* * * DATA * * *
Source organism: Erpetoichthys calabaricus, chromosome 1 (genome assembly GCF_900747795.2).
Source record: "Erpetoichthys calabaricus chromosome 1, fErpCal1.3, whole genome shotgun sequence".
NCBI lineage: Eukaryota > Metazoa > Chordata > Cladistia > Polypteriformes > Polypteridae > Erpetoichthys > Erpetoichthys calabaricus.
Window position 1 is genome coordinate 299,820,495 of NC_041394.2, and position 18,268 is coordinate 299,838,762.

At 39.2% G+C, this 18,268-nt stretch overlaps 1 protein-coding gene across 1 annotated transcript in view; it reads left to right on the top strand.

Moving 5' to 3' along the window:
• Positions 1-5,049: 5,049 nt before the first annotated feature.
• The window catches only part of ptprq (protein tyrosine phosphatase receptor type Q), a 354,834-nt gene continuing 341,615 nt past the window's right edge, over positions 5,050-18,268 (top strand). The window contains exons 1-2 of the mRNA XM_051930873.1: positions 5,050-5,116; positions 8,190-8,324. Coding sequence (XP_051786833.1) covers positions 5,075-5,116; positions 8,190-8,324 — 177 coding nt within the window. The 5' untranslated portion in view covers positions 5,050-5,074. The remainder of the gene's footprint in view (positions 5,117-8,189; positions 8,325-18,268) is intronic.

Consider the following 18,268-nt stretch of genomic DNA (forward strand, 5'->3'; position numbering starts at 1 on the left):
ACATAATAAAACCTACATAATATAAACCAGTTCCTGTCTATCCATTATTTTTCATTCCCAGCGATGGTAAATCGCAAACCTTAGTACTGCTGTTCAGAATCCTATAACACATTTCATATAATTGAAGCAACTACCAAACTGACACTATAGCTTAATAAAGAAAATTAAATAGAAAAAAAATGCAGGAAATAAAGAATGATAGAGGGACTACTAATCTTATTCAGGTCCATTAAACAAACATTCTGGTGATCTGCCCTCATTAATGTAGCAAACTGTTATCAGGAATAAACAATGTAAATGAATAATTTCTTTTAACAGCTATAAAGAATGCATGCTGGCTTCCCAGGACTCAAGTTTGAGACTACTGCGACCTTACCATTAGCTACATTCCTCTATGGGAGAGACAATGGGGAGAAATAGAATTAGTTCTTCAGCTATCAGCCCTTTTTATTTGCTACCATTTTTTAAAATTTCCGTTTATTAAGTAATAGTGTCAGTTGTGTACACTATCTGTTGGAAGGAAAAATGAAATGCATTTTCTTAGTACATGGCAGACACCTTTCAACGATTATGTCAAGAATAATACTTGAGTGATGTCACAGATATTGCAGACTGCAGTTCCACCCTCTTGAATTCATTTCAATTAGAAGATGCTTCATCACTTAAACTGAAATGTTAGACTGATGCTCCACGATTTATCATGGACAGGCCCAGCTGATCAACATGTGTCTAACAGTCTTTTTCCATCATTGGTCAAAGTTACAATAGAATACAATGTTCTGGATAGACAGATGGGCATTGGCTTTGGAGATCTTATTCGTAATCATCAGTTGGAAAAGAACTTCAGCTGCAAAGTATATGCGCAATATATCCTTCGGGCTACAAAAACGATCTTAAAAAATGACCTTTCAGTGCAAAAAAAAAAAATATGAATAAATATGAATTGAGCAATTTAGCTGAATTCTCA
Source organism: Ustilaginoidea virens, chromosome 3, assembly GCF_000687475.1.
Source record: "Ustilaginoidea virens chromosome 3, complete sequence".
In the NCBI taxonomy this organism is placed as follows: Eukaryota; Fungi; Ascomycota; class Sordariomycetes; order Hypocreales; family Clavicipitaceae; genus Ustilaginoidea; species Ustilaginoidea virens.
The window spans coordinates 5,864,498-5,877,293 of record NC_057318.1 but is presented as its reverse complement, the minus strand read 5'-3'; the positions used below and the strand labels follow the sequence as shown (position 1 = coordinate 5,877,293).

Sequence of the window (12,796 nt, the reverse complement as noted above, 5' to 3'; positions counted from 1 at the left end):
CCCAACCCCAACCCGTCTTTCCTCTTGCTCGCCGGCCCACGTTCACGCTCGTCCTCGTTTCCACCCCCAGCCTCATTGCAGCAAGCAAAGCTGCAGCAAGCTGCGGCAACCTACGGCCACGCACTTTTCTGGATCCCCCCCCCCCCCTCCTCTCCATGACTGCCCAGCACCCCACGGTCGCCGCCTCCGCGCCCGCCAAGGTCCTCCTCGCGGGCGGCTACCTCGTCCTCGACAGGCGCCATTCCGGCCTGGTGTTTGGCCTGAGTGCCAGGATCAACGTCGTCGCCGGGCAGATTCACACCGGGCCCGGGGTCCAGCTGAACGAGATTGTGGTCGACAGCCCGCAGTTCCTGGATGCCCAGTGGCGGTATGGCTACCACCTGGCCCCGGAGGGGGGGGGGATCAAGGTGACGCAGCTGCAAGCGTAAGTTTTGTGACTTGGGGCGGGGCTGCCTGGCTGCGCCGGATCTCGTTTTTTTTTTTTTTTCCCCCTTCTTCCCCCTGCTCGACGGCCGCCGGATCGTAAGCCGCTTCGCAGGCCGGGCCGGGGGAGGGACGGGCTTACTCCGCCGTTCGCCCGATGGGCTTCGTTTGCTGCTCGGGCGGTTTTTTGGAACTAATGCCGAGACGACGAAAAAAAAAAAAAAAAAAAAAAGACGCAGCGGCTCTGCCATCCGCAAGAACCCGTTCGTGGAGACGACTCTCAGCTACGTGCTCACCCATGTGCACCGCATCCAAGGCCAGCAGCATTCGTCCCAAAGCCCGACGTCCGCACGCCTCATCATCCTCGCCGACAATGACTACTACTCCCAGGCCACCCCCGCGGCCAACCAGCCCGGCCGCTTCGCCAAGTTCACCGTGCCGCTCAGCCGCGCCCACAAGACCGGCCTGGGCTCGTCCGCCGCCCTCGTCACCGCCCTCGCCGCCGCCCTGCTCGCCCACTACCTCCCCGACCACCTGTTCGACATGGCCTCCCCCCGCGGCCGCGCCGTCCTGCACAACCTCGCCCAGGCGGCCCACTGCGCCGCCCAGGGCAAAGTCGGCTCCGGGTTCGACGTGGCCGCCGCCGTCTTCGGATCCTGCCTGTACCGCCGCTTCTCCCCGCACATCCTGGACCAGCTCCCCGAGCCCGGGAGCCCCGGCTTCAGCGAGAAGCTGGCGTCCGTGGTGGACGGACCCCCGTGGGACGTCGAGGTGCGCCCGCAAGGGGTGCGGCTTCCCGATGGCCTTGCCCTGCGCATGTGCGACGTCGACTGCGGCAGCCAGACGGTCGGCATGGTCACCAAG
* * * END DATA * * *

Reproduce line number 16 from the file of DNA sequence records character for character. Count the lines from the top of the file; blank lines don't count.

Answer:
CCCAACCCCAACCCGTCTTTCCTCTTGCTCGCCGGCCCACGTTCACGCTCGTCCTCGTTTCCACCCCCAGCCTCATTGCAGCAAGCAAAGCTGCAGCAAGCTGCGGCAACCTACGGCCACGCACTTTTCTGGATCCCCCCCCCCCCCTCCTCTCCATGACTGCCCAGCACCCCACGGTCGCCGCCTCCGCGCCCGCCAAGGTCCTCCTCGCGGGCGGCTACCTCGTCCTCGACAGGCGCCATTCCGGCCTGGTGTTTGGCCTGAGTGCCAGGATCAACGTCGTCGCCGGGCAGATTCACACCGGGCCCGGGGTCCAGCTGAACGAGATTGTGGTCGACAGCCCGCAGTTCCTGGATGCCCAGTGGCGGTATGGCTACCACCTGGCCCCGGAGGGGGGGGGGATCAAGGTGACGCAGCTGCAAGCGTAAGTTTTGTGACTTGGGGCGGGGCTGCCTGGCTGCGCCGGATCTCGTTTTTTTTTTTTTTTCCCCCTTCTTCCCCCTGCTCGACGGCCGCCGGATCGTAAGCCGCTTCGCAGGCCGGGCCGGGGGAGGGACGGGCTTACTCCGCCGTTCGCCCGATGGGCTTCGTTTGCTGCTCGGGCGGTTTTTTGGAACTAATGCCGAGACGACGAAAAAAAAAAAAAAAAAAAAAAGACGCAGCGGCTCTGCCATCCGCAAGAACCCGTTCGTGGAGACGACTCTCAGCTACGTGCTCACCCATGTGCACCGCATCCAAGGCCAGCAGCATTCGTCCCAAAGCCCGACGTCCGCACGCCTCATCATCCTCGCCGACAATGACTACTACTCCCAGGCCACCCCCGCGGCCAACCAGCCCGGCCGCTTCGCCAAGTTCACCGTGCCGCTCAGCCGCGCCCACAAGACCGGCCTGGGCTCGTCCGCCGCCCTCGTCACCGCCCTCGCCGCCGCCCTGCTCGCCCACTACCTCCCCGACCACCTGTTCGACATGGCCTCCCCCCGCGGCCGCGCCGTCCTGCACAACCTCGCCCAGGCGGCCCACTGCGCCGCCCAGGGCAAAGTCGGCTCCGGGTTCGACGTGGCCGCCGCCGTCTTCGGATCCTGCCTGTACCGCCGCTTCTCCCCGCACATCCTGGACCAGCTCCCCGAGCCCGGGAGCCCCGGCTTCAGCGAGAAGCTGGCGTCCGTGGTGGACGGACCCCCGTGGGACGTCGAGGTGCGCCCGCAAGGGGTGCGGCTTCCCGATGGCCTTGCCCTGCGCATGTGCGACGTCGACTGCGGCAGCCAGACGGTCGGCATGGTCACCAAG